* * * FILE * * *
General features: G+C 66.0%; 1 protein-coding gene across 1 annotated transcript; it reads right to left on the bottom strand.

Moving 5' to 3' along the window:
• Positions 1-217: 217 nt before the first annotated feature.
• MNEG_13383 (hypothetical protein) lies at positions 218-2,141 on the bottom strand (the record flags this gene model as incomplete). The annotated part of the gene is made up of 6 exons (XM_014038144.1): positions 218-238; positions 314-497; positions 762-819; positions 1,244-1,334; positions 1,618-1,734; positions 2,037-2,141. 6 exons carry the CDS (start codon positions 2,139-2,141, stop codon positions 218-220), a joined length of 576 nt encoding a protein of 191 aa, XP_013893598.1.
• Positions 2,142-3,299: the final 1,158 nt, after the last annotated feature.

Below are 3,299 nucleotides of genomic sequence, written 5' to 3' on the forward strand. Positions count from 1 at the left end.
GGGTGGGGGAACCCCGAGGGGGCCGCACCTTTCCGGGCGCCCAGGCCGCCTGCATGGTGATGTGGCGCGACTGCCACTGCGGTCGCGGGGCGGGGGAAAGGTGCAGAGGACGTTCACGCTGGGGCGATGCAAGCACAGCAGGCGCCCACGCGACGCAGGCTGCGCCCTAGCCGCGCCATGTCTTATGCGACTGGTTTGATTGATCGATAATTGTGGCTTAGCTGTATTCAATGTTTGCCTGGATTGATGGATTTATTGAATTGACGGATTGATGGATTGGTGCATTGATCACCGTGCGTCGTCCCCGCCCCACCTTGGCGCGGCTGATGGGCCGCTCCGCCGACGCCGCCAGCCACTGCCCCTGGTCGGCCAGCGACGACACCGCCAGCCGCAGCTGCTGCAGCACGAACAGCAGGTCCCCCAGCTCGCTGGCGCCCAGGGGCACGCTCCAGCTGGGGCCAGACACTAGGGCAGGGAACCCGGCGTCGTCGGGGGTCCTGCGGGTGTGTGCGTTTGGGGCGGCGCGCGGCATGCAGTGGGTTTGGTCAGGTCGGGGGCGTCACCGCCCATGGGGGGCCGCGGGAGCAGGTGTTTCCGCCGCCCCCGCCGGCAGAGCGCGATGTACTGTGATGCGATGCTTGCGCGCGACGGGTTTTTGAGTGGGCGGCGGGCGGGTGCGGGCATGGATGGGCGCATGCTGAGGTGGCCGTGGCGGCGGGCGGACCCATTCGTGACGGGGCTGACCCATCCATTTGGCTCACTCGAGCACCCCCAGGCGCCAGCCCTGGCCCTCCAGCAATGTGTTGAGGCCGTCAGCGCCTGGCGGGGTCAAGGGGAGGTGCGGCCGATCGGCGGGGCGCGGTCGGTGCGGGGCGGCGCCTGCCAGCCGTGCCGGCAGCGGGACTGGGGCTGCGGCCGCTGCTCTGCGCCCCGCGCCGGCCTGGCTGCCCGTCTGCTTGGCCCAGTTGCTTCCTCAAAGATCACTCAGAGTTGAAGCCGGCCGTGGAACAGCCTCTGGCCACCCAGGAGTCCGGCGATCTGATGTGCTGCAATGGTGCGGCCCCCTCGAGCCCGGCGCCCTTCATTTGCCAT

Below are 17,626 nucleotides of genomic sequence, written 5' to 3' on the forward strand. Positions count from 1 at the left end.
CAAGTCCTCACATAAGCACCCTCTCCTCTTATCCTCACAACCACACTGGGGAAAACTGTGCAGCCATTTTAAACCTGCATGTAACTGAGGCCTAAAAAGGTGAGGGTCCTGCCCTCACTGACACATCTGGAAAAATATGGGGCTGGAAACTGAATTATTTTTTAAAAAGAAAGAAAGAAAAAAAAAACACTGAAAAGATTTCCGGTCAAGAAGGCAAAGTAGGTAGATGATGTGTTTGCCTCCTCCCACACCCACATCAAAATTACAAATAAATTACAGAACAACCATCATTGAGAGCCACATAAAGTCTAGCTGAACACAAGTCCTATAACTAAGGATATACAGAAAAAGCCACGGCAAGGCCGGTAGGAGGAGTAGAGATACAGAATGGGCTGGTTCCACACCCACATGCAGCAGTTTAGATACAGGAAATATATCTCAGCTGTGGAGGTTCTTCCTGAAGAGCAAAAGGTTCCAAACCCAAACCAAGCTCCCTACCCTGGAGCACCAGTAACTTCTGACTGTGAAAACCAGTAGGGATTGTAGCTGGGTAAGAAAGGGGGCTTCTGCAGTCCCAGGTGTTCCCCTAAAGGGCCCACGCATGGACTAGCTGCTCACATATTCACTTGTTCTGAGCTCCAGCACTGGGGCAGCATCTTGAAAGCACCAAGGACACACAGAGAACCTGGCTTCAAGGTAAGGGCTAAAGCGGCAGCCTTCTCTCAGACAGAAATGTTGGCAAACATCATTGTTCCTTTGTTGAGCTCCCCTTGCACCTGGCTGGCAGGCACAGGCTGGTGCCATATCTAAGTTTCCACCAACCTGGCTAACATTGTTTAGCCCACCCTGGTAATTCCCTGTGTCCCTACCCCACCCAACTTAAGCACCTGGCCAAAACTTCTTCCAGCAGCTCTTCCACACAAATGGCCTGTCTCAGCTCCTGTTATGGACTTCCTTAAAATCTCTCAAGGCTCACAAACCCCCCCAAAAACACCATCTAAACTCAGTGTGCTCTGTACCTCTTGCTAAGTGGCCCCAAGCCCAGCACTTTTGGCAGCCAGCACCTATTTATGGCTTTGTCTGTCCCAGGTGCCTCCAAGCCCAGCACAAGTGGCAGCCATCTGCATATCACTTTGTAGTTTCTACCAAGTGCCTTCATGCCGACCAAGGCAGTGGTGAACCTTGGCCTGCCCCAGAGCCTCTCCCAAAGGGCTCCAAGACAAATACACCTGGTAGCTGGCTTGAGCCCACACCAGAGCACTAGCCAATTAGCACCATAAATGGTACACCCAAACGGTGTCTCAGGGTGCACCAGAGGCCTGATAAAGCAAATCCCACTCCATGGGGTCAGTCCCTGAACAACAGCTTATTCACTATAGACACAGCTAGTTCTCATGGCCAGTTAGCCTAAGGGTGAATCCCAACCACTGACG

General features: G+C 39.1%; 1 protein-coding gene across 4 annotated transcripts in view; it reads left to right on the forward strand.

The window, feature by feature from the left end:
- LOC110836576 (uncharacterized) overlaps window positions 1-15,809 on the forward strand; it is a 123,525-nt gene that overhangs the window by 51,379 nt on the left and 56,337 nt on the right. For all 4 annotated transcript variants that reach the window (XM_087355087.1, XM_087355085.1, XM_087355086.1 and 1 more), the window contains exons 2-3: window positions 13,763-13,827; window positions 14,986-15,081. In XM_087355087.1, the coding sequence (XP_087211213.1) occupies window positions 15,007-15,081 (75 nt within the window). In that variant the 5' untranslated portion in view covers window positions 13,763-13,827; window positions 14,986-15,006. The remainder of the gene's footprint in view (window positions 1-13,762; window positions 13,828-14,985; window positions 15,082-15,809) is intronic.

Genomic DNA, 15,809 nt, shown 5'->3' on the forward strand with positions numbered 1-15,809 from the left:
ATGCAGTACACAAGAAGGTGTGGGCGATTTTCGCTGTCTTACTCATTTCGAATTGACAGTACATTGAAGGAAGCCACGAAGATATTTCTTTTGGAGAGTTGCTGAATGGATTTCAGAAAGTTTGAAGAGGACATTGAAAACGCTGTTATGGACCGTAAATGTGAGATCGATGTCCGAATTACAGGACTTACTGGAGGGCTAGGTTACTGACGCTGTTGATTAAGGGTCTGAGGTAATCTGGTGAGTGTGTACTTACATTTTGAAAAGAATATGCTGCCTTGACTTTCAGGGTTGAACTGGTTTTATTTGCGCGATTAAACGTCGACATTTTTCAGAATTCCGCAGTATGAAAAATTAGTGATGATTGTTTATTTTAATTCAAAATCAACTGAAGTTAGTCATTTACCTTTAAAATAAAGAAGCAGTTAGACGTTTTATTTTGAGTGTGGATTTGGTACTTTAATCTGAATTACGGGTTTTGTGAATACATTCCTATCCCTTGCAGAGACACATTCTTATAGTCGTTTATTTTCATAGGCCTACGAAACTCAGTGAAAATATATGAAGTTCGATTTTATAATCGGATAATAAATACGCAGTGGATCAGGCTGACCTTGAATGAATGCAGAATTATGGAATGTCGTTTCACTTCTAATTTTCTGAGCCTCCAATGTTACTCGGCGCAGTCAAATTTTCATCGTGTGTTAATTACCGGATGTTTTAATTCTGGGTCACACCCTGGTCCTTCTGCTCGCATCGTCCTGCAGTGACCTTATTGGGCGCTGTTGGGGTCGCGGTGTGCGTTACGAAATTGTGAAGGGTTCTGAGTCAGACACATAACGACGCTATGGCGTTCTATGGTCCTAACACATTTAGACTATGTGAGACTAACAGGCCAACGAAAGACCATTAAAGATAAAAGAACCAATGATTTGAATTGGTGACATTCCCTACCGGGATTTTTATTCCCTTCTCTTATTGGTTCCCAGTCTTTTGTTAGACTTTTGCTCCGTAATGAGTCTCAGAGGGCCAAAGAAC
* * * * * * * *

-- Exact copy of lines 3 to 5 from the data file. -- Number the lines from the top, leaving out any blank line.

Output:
• Positions 1-217: 217 nt before the first annotated feature.
• MNEG_13383 (hypothetical protein) lies at positions 218-2,141 on the bottom strand (the record flags this gene model as incomplete). The annotated part of the gene is made up of 6 exons (XM_014038144.1): positions 218-238; positions 314-497; positions 762-819; positions 1,244-1,334; positions 1,618-1,734; positions 2,037-2,141. 6 exons carry the CDS (start codon positions 2,139-2,141, stop codon positions 218-220), a joined length of 576 nt encoding a protein of 191 aa, XP_013893598.1.
• Positions 2,142-3,299: the final 1,158 nt, after the last annotated feature.